Here we extend Canvas and implement UpdateListener. In a graphic-intensive application like ours, it is more efficient to use Canvas than it would be to use the lightweight Component superclass. Because lightweight components are all treated as transparent, when one component calls repaint() all overlaid components are repainted, up to the parent native component; however, when Canvas calls repaint(), only the one native component will be repainted. Our distributed list notifies us via the UpdateListener class of asynchronous changes.

  ObservableList tiles;
  Tile selectedTile, newTile;

The current contents of the poetry board are stored in an ObservableList. This is a generic Vector-like data structure that supports either non-networked operations or networking through sockets, RMI, servlets, and even CORBA. When a tile is being dragged, we store the original tile in selectedTile and the new, dragged tile in newTile.

  public PoetryBoard () { ... }

This constructor sets up the basic state of the poetry board and enables mouse events.

  public void setTiles (ObservableList newTiles) {
    tiles.removeUpdateListener (this);
    selectedTile = null;
    tiles = newTiles;
    tiles.addUpdateListener (this);
    repaint ();
  }

We call the setTiles() method with a new ObservableList of tiles to use. We deregister for receiving update events from the old list and then register with this new list.

  public void paint (Graphics g) {
    Rectangle clip = g.getClipBounds ();
    if (clip == null)
      clip = new Rectangle (getSize ());
    Enumeration elements = tiles.elements ();
    ...
    while (elements.hasMoreElements ()) {
      Tile tile = (Tile) elements.nextElement ();
      if ((tile != selectedTile) && clip.intersects (tile.getBounds (this)))
        tile.paint (g, false);
    }
    if ((newTile != null) && clip.intersects (newTile.getBounds (this)))
      newTile.paint (g, true);
  }

The paint() method draws the poetry board. We iterate through the list of tiles, calling the paint() method of each. For efficiency, we check that the graphics-clipping rectangle holds a tile before actually drawing it. If a tile is being dragged, we draw it in its new position at the very end.

Note that when we are determining the bounds of a tile, we pass this as a parameter. If the tile has not yet determined its bounds, it will do so now, based upon our current font settings.

  protected void processMouseEvent (MouseEvent mouseEvent) {
    ...
    // locate newly selected tile
    while (elements.hasMoreElements ()) {
      Tile tile = (Tile) elements.nextElement ();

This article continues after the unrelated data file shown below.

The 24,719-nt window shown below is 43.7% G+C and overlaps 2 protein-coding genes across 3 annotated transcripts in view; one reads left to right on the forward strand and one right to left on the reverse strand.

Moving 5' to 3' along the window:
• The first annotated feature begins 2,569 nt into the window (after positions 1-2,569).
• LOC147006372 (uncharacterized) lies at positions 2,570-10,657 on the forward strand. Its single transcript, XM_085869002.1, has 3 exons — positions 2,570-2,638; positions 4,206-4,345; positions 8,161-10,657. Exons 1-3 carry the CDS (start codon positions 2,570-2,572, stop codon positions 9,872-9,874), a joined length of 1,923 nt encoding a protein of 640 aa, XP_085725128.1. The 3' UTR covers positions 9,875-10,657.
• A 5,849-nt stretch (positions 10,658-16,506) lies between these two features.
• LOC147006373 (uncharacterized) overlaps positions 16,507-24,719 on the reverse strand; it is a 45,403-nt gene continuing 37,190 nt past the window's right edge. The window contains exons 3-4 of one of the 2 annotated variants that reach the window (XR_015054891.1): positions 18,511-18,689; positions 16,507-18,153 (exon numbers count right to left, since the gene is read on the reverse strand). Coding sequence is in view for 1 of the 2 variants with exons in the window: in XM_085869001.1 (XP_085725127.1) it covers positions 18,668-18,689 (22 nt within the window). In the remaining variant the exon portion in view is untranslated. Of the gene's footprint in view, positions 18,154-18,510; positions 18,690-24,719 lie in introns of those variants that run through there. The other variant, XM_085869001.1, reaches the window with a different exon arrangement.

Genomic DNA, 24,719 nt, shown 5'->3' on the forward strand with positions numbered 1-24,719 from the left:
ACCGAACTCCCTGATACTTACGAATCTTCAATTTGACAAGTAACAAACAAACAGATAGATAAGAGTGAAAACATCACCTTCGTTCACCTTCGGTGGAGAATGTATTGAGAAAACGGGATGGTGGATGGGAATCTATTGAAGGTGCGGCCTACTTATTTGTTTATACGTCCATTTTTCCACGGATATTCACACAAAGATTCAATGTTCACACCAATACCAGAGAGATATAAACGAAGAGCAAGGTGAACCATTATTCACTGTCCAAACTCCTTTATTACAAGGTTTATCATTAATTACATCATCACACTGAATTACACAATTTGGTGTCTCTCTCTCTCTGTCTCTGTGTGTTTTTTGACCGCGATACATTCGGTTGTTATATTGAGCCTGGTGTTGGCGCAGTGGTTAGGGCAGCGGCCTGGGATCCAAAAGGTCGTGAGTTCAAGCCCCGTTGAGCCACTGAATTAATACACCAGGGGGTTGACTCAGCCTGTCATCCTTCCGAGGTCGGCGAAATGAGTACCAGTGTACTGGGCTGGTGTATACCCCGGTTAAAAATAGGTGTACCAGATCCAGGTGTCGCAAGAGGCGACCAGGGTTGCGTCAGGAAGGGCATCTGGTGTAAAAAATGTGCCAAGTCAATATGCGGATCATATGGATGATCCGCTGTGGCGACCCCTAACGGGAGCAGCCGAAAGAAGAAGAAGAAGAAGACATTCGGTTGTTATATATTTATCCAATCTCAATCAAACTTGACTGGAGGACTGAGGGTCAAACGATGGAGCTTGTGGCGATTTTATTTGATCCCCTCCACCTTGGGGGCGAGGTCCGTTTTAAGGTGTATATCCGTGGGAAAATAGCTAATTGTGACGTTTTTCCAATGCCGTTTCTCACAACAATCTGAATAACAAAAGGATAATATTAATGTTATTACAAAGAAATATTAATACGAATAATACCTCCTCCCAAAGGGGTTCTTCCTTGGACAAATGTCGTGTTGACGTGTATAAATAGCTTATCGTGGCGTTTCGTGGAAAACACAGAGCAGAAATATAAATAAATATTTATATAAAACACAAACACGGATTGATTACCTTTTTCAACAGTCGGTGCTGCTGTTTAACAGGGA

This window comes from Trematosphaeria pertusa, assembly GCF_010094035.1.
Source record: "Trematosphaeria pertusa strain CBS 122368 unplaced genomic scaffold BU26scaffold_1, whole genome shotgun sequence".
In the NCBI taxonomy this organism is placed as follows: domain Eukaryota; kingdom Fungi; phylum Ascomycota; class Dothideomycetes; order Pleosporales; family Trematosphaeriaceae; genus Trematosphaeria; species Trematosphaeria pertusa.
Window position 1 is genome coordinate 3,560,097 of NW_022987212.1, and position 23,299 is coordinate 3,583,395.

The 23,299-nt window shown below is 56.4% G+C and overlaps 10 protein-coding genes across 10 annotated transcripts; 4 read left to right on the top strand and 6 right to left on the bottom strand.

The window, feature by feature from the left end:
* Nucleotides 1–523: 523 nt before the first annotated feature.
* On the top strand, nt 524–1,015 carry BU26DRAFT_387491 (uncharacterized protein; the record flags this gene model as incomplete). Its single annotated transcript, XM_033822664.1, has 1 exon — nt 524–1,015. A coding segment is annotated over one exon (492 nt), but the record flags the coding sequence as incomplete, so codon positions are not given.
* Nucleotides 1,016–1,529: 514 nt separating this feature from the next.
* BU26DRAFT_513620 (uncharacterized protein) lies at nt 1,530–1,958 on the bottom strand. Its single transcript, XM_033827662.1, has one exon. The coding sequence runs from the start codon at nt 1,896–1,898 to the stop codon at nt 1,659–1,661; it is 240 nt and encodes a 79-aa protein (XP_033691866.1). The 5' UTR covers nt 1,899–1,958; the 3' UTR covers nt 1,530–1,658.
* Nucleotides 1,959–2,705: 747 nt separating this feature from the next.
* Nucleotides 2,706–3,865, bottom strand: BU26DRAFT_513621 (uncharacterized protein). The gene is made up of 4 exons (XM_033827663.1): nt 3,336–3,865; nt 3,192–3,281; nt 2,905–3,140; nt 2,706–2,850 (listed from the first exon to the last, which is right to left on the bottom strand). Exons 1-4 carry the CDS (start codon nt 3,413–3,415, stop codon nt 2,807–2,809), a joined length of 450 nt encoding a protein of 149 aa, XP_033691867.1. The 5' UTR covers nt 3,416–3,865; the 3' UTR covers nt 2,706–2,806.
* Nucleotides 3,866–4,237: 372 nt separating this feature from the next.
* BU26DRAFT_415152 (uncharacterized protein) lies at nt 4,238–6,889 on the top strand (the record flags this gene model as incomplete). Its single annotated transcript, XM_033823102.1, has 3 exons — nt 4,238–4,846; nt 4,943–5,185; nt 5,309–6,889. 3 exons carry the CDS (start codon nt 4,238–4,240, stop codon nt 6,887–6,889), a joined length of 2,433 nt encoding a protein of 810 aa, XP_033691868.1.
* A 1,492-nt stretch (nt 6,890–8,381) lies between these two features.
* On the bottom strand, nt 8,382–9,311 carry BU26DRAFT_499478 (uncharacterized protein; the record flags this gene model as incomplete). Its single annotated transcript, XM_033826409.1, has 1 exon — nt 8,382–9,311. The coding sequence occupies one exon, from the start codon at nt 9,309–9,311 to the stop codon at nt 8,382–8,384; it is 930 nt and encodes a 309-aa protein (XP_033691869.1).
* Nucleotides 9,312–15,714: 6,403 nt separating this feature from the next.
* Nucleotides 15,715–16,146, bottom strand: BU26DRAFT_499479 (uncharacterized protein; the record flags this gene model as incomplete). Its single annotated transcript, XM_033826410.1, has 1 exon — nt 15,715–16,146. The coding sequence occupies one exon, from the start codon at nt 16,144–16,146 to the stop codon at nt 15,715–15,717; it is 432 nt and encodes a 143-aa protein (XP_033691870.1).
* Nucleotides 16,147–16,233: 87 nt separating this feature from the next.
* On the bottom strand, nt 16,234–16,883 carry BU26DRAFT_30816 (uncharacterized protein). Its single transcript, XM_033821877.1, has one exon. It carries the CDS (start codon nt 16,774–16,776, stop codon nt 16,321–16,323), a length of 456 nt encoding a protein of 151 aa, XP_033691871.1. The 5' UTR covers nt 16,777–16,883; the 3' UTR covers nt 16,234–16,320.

if (tile.getBounds (this).contains (x, y))
        selectedTile = tile;
    }
    ...
    // replace a tile; networking is transparent
    tiles.replaceElementAtEnd (selectedTile, newTile);
    ...
  }

The processMouseEvent() method is called when the user clicks or releases the mouse. On a click, we locate the newly selected tile and start the drag process; on a release, we actually move the tile from its old position to its new position in tiles. If the datastructure is networked, the change will be transmitted to all other clients.

  protected void processMouseMotionEvent (MouseEvent mouseEvent) {
    ...
    // move tile and repaint
    Tile movedTile = newTile.translate (x - oldX, y - oldY);
    Rectangle area = newTile.getBounds ().union (movedTile.getBounds (this));
    newTile = movedTile;
    repaint (30, area.x, area.y, area.width, area.height);
    ...
  }

The processMouseMotionEvent() method is called when the user drags the mouse. We update the new tile position and then repaint the union of the tile's old and new positions.

  public void updateOccurred (UpdateEvent event) {
    selectedTile = newTile = null;
    repaint ();
    ...
  }

The updateOccurred() method is called when a direct or asynchronous change is made to our tiles list. We clear the tile currently being dragged and then call repaint() to reflect any changes.

Class PoetryApplet

The PoetryApplet class is the main user interface of the networked poetry applet. We create the various user-interface components and register to receive events appropriately, using a CardLayout to flip among the various screens.

public class PoetryApplet extends Applet implements ActionListener, ItemListener { ... }

Our class is an Applet that implements ActionListener and ItemListener to receive the appropriate user-interface events.

  ObservableList localTiles;
  ServletList servletTiles;

The current non-networked word list is stored in the localTiles variable. If collaboration is enabled, servletTiles holds a networked word list.